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small lawn care business expanding into snow removal

Discussion in 'Introduce Yourself to the Community' started by KPC, Nov 18, 2010.

  1. KPC

    KPC Junior Member
    Messages: 8

    We are a small family run lawn care business looking into expanding into offering driveway plowing service for our current residential clients. We also have several small commercial clients with parking lots (10-40 car spaces) that are interested in having us plow their parking lots.

    As stated, we are a small family operation. Mostly a 2 man team.
    We have a f250 v10 2x4 with contractors steel cap, that we use to pull a lawncare trailer, that hauls our zeroturn mower and a walk behind brush cutting mower, then in the back of the truck we carry the trimmers, tools, etc..

    We’ve been in business for about 5 years and each year we have been doubling our clients, we are still a small operation but we are doing well and growing at a comfortable level.

    For the past several years when winter storms come around because our f250 is only 2 wheel drive, we borrow a family members 4x4 truck to pull our lawncare trailer to some of our residential clients locations where we offer snow cleanup using an industrial snowblower and atv with snowplow. One person runs the atv to do the driveway and the other person uses the snowblower to do the sidewalks. We load the snowblower & atv back onto the trailer and off to the next location.

    This method has been working well on the small level, but we are ready to take it to the next level by getting a 4x4 truck with plow. We do not have the budget for a $35k diesel with $10+ plow setup.

    We have been shopping around for a 4x4 quad cab (dedicated 4 door crew cab) smaller truck, dakota, colorado, canyon, etc... Preferably v6 or for the colorado / canyon they have the 5 cylinder.

    It seems we can find some decent trucks in the $7-10k range, then we would have to add the plow cost on top of that. We do not need salt spreaders or anything like that.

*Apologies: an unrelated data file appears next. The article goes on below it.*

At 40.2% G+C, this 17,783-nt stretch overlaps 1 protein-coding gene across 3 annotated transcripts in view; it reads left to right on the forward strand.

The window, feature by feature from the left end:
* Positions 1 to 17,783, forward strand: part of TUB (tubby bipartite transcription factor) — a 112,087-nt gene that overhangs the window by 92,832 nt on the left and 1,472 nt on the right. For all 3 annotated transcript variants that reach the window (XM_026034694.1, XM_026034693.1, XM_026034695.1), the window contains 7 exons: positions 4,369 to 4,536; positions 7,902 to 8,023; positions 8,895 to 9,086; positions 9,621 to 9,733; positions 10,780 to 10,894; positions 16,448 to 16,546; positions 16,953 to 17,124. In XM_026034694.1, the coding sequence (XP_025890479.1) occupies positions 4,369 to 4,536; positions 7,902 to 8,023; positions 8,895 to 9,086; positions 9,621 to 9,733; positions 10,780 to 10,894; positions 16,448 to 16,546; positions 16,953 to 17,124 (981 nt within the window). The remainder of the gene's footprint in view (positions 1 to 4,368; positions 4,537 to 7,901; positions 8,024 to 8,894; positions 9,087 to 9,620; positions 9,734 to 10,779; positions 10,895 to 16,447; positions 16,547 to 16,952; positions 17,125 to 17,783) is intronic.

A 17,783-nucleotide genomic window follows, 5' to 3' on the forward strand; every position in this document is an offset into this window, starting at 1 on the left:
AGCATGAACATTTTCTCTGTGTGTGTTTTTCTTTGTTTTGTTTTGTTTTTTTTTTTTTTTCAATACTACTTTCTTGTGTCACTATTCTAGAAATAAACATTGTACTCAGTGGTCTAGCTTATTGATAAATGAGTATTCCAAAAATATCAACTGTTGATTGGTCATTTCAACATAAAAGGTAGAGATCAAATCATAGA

We use a simple hand push broadcast spreader for salting driveways & sidewalks which is all that we need. We do not have the amount of clients to where a tailgate spreader is necessary. It takes us just 5 minutes to use a hand push broadcast spreader to salt the driveway and sidewalk after using the atv & snowblower to clean up the snow.

    We just want to get our own 4x4 truck with plow. Also, as said above, we have been doubling our spring-summer-fall lawncare clients each year to where we might need to go out individually to these locations and pick up part time employees, so to have another truck in our fleet is going to be needed. We are already picked up a second lawncare trailer for next summer, so we are planning on having two truck setups for spring-summer-fall this coming year. About the only thing left we need for have two full setups for next warm season is to pick up another zero turn mower. But that is another story.

    The point of this thread is to discuss getting into small snow plowing using a 4x4 four door crew cab pickup, something like a dakota, canyon / colorado.

    Can anyone offer any advice or comments directed towards what we are trying to do. We are very hands on, mechanically inclined, so lay it on us. Positive or negative comments, criticism, suggestions, etc.. I’d rather receive the advice now, before shelling out $$ or learning the hard way.
    Last edited: Nov 18, 2010
  2. lilpusher

    lilpusher Senior Member
    from Indiana
    Messages: 140

    I'm partial but the Dakota has been a good plow truck for me. I got a 97 Dakota with a snoway 26 on it and is really a great setup. I do some small commercial accts with drive thrus. I like having the smaller size truck with a v8 actually goes through snow better than my 2500 chevy did
  3. basher

    basher PlowSite Fanatic
    from 19707
    Messages: 8,993

    Small Quad cab trucks are very limited in their plow potential. Be sure before you buy one you can get an acceptable plow for it.
  4. ddb maine

    ddb maine Senior Member
    Messages: 832

    Smaller truck and plow setups certainly have their niche, just make sure your not going to outgrow that niche next year and wish you have bought something bigger. Quality service goes a long way and if you provide that, before you know it you have twice the winter accounts as the year before.

    The niche I've found for the smaller trucks is hands down maneuverability. Small driveways and tight commercial lots these can run circles literally around a bigger truck. Yet get a big storm and the tides can shift. In an open lot or driveway a larger truck and plow will become more efficient time wise. Depending on your average snowfall and your market, that will tell you what to buy. Smaller truck can sure be sweet sometimes....
  5. basher

    basher PlowSite Fanatic
    from 19707
    Messages: 8,993

    Yes sir, I agree small trucks have their place. Crewcabs however give up a lot of GVWR to the body weight leaving little excess FAWR for a plow and material with-out the jeep like turning ability that make little trucks shine. A better choice for a small nimble vehicle would be a regular cab short wheel based pick-up. Dodge and Chevy both make them and Chevy even offers the VYU package on their's.
  6. KPC

    KPC Junior Member
    Messages: 8

    I just picked up this truck today, fully loaded 04 Chevrolet Colorado Crew Cab Z71 4x4 5 Cylinder 3.5l engine, one owner, well kept. Plan on turning this into the plow truck I mentioned at the top of this thread.




  7. KPC

    KPC Junior Member
    Messages: 8